Tamás Rudas

Title: Effects and interactions (Wednesday 14:00-15:00)

Abstract: Not only are association and causation different, but as the talk
demonstrates, effects (causation) and interactions (association) need to
be measured differently. Therefore, the conventional wisdom of
interpreting association between two variables, in the case when one
variable cannot have an effect on the other one, as if it established the
existence of an effect of the second one on the first, is often wrong. The
relationship between ways of measuring effects and interactions depends on
whether the analysis is carried out in an experimental or in an
observational setting and the relevant questions and the implied measures
will be discussed. To explain effects and interactions among variables,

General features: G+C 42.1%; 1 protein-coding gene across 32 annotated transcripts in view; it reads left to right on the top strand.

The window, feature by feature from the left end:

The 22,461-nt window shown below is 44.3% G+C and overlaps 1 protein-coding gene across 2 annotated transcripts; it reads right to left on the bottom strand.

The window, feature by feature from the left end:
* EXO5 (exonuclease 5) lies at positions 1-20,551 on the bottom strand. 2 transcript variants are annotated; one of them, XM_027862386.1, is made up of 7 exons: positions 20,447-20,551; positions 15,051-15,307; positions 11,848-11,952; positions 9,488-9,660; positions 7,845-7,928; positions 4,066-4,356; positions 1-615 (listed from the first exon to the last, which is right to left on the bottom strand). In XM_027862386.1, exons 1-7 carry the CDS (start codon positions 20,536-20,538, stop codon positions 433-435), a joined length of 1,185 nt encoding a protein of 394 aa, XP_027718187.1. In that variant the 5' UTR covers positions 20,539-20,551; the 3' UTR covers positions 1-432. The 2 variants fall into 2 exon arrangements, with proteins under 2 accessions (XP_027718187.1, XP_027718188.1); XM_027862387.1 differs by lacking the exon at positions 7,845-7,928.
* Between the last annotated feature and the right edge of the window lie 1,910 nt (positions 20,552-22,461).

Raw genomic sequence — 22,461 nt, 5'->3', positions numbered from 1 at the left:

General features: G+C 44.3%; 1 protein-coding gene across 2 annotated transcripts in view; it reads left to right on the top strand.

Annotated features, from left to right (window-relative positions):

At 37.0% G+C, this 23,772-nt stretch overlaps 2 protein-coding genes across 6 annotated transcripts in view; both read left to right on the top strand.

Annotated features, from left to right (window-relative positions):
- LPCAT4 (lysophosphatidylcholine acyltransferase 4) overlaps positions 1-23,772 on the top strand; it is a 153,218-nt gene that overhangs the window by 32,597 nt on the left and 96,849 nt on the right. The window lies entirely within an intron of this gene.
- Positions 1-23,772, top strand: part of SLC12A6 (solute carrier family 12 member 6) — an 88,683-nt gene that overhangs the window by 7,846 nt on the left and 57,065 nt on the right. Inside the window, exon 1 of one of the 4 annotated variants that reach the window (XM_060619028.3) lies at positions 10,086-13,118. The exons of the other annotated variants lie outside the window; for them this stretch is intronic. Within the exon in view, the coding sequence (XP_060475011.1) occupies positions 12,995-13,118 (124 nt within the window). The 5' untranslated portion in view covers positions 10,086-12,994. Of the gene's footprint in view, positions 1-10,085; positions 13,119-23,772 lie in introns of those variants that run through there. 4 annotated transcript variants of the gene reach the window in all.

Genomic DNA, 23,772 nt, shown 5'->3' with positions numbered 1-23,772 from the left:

other variables are often taken into account. This is a useful practice,
but conditioning (selection) and marginalizing (mixing) may have
counter-intuitive consequences, as illustrated by the paradoxes of Berkson
and Simpson. It will be shown, that there is very limited possibility of
designing measures of effects or interactions which avoid these paradoxes. 

Tamás Rudas is Professor of Statistics and Head of the Department of Statistics at the RTbEötvös Loránd University, Budapest. He is also an Affiliate Professor in the Department of Statistics at the University of Washington. His main accomplishments include being an elected Fellow of the European Academy of Sociology and serving currently as the President of the European Association of Methodology. He has received degrees in mathematics and sociology, including a DSc from the Hungarian Academy of Sciences. His main research contributions are in the area of testing model fit for categorical data and in the theory of marginal modeling. In addition to these topics, he also works on methods of treatment selection.